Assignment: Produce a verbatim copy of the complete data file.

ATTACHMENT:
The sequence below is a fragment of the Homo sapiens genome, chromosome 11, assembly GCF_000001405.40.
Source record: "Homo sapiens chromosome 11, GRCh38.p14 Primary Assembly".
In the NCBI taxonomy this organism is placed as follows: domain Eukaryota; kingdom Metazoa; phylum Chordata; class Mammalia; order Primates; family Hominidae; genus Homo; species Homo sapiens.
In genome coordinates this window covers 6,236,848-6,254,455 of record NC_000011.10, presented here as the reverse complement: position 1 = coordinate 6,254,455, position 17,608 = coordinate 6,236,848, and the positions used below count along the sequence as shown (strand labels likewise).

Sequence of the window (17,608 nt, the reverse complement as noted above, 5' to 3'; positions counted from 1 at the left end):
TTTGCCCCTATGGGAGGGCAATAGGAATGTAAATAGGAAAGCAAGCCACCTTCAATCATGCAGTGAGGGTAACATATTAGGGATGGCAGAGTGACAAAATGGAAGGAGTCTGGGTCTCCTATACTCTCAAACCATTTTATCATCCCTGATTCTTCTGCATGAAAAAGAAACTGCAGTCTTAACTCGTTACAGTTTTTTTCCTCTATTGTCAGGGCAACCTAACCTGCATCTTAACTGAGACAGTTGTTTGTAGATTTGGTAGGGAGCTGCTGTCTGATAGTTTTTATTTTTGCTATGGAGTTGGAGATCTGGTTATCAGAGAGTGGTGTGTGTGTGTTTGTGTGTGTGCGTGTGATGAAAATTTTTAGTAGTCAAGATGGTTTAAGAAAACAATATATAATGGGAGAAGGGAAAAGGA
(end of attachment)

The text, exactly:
The sequence below is a fragment of the Homo sapiens genome, chromosome 11, assembly GCF_000001405.40.
Source record: "Homo sapiens chromosome 11, GRCh38.p14 Primary Assembly".
In the NCBI taxonomy this organism is placed as follows: domain Eukaryota; kingdom Metazoa; phylum Chordata; class Mammalia; order Primates; family Hominidae; genus Homo; species Homo sapiens.
In genome coordinates this window covers 6,236,848-6,254,455 of record NC_000011.10, presented here as the reverse complement: position 1 = coordinate 6,254,455, position 17,608 = coordinate 6,236,848, and the positions used below count along the sequence as shown (strand labels likewise).

Sequence of the window (17,608 nt, the reverse complement as noted above, 5' to 3'; positions counted from 1 at the left end):
TTTGCCCCTATGGGAGGGCAATAGGAATGTAAATAGGAAAGCAAGCCACCTTCAATCATGCAGTGAGGGTAACATATTAGGGATGGCAGAGTGACAAAATGGAAGGAGTCTGGGTCTCCTATACTCTCAAACCATTTTATCATCCCTGATTCTTCTGCATGAAAAAGAAACTGCAGTCTTAACTCGTTACAGTTTTTTTCCTCTATTGTCAGGGCAACCTAACCTGCATCTTAACTGAGACAGTTGTTTGTAGATTTGGTAGGGAGCTGCTGTCTGATAGTTTTTATTTTTGCTATGGAGTTGGAGATCTGGTTATCAGAGAGTGGTGTGTGTGTGTTTGTGTGTGTGCGTGTGATGAAAATTTTTAGTAGTCAAGATGGTTTAAGAAAACAATATATAATGGGAGAAGGGAAAAGGA